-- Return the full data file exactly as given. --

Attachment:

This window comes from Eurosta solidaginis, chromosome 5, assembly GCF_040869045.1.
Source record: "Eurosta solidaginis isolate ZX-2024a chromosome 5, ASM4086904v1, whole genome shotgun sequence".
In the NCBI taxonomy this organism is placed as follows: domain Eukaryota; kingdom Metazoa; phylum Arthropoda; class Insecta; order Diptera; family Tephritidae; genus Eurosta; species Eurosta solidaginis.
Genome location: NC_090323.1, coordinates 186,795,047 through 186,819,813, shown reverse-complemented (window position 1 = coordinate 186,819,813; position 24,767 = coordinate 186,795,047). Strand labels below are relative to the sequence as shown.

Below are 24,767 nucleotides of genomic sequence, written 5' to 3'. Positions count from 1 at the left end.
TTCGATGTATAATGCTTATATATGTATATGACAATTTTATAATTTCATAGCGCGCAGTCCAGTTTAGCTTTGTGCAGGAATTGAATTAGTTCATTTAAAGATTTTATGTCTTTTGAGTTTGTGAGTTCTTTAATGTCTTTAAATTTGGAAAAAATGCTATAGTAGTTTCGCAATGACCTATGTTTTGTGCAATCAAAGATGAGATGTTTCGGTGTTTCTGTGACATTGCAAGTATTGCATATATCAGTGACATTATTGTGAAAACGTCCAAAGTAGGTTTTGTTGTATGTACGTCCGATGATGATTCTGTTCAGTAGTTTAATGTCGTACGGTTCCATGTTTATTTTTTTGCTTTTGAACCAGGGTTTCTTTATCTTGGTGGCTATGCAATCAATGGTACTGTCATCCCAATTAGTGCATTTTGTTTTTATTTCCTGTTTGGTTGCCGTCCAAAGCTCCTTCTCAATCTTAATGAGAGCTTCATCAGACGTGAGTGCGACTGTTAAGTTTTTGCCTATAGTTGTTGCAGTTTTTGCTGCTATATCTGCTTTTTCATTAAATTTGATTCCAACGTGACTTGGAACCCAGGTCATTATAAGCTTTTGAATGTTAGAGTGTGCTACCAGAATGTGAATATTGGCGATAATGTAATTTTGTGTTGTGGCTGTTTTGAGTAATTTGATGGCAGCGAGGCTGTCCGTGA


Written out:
This window comes from Eurosta solidaginis, chromosome 5, assembly GCF_040869045.1.
Source record: "Eurosta solidaginis isolate ZX-2024a chromosome 5, ASM4086904v1, whole genome shotgun sequence".
In the NCBI taxonomy this organism is placed as follows: domain Eukaryota; kingdom Metazoa; phylum Arthropoda; class Insecta; order Diptera; family Tephritidae; genus Eurosta; species Eurosta solidaginis.
Genome location: NC_090323.1, coordinates 186,795,047 through 186,819,813, shown reverse-complemented (window position 1 = coordinate 186,819,813; position 24,767 = coordinate 186,795,047). Strand labels below are relative to the sequence as shown.

Below are 24,767 nucleotides of genomic sequence, written 5' to 3'. Positions count from 1 at the left end.
TTCGATGTATAATGCTTATATATGTATATGACAATTTTATAATTTCATAGCGCGCAGTCCAGTTTAGCTTTGTGCAGGAATTGAATTAGTTCATTTAAAGATTTTATGTCTTTTGAGTTTGTGAGTTCTTTAATGTCTTTAAATTTGGAAAAAATGCTATAGTAGTTTCGCAATGACCTATGTTTTGTGCAATCAAAGATGAGATGTTTCGGTGTTTCTGTGACATTGCAAGTATTGCATATATCAGTGACATTATTGTGAAAACGTCCAAAGTAGGTTTTGTTGTATGTACGTCCGATGATGATTCTGTTCAGTAGTTTAATGTCGTACGGTTCCATGTTTATTTTTTTGCTTTTGAACCAGGGTTTCTTTATCTTGGTGGCTATGCAATCAATGGTACTGTCATCCCAATTAGTGCATTTTGTTTTTATTTCCTGTTTGGTTGCCGTCCAAAGCTCCTTCTCAATCTTAATGAGAGCTTCATCAGACGTGAGTGCGACTGTTAAGTTTTTGCCTATAGTTGTTGCAGTTTTTGCTGCTATATCTGCTTTTTCATTAAATTTGATTCCAACGTGACTTGGAACCCAGGTCATTATAAGCTTTTGAATGTTAGAGTGTGCTACCAGAATGTGAATATTGGCGATAATGTAATTTTGTGTTGTGGCTGTTTTGAGTAATTTGATGGCAGCGAGGCTGTCCGTGA